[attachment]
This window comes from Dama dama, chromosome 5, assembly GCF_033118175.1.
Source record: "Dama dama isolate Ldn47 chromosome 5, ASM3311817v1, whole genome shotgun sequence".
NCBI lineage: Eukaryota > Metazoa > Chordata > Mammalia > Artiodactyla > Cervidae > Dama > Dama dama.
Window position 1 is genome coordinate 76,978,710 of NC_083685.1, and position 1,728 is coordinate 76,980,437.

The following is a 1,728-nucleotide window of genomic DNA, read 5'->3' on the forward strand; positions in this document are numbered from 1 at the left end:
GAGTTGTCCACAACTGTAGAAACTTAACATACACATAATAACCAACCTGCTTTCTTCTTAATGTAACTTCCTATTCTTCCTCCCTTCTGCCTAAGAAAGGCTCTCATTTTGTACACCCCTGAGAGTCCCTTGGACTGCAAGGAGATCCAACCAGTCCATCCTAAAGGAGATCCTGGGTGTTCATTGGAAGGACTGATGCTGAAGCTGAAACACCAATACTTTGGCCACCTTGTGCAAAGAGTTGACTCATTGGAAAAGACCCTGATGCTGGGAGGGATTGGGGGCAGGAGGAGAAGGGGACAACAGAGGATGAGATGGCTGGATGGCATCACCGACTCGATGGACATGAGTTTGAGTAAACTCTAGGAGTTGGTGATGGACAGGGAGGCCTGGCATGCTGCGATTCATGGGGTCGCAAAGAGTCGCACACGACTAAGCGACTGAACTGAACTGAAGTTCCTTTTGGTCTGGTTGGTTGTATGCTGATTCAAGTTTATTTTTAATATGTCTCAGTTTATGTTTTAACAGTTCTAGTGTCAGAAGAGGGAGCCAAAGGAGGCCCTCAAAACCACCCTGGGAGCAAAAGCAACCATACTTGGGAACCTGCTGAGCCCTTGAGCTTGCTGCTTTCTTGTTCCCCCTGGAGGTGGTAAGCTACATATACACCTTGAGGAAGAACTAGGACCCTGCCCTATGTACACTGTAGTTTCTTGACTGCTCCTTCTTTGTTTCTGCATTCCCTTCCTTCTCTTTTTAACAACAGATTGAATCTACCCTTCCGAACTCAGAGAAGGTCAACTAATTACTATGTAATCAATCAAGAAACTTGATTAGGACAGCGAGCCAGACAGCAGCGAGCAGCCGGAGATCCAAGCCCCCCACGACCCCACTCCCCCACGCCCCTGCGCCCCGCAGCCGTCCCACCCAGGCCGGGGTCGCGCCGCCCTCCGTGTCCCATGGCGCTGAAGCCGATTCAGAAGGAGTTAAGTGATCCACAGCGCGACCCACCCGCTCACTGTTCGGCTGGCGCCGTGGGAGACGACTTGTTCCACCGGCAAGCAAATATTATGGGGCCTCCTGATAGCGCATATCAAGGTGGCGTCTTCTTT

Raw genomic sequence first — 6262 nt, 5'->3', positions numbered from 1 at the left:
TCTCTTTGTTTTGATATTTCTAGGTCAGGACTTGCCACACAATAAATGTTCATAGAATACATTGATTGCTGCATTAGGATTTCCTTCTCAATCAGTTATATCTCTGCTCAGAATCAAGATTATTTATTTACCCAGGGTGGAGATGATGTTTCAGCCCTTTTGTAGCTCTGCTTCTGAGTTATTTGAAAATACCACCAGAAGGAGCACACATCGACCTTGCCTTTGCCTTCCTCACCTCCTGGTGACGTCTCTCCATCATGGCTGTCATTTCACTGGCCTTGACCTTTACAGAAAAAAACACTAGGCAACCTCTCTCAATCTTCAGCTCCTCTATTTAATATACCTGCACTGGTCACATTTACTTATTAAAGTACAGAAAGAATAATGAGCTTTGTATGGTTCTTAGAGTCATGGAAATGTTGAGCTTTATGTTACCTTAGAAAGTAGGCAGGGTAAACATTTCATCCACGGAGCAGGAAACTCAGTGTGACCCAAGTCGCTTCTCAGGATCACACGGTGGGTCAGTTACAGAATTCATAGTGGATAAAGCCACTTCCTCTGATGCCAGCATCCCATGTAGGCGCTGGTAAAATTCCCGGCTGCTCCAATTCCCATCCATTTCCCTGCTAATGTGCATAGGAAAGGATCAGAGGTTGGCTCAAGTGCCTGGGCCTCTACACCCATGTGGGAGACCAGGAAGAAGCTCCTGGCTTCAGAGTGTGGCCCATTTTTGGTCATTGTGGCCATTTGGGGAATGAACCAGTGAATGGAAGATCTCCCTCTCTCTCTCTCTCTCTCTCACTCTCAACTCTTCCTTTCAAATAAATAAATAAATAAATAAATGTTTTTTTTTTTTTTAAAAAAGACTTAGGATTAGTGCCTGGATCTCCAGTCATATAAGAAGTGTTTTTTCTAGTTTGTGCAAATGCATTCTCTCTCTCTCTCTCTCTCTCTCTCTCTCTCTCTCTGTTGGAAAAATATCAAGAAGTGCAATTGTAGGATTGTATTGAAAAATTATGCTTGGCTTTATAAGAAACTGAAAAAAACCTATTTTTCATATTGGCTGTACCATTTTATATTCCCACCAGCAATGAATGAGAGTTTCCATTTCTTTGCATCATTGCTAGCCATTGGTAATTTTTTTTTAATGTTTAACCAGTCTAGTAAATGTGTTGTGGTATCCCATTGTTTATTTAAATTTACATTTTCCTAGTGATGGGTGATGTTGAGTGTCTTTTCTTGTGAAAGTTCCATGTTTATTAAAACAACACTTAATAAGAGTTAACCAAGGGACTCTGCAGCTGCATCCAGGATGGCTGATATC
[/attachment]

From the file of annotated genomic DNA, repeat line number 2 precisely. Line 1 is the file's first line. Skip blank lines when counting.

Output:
Source record: "Dama dama isolate Ldn47 chromosome 5, ASM3311817v1, whole genome shotgun sequence".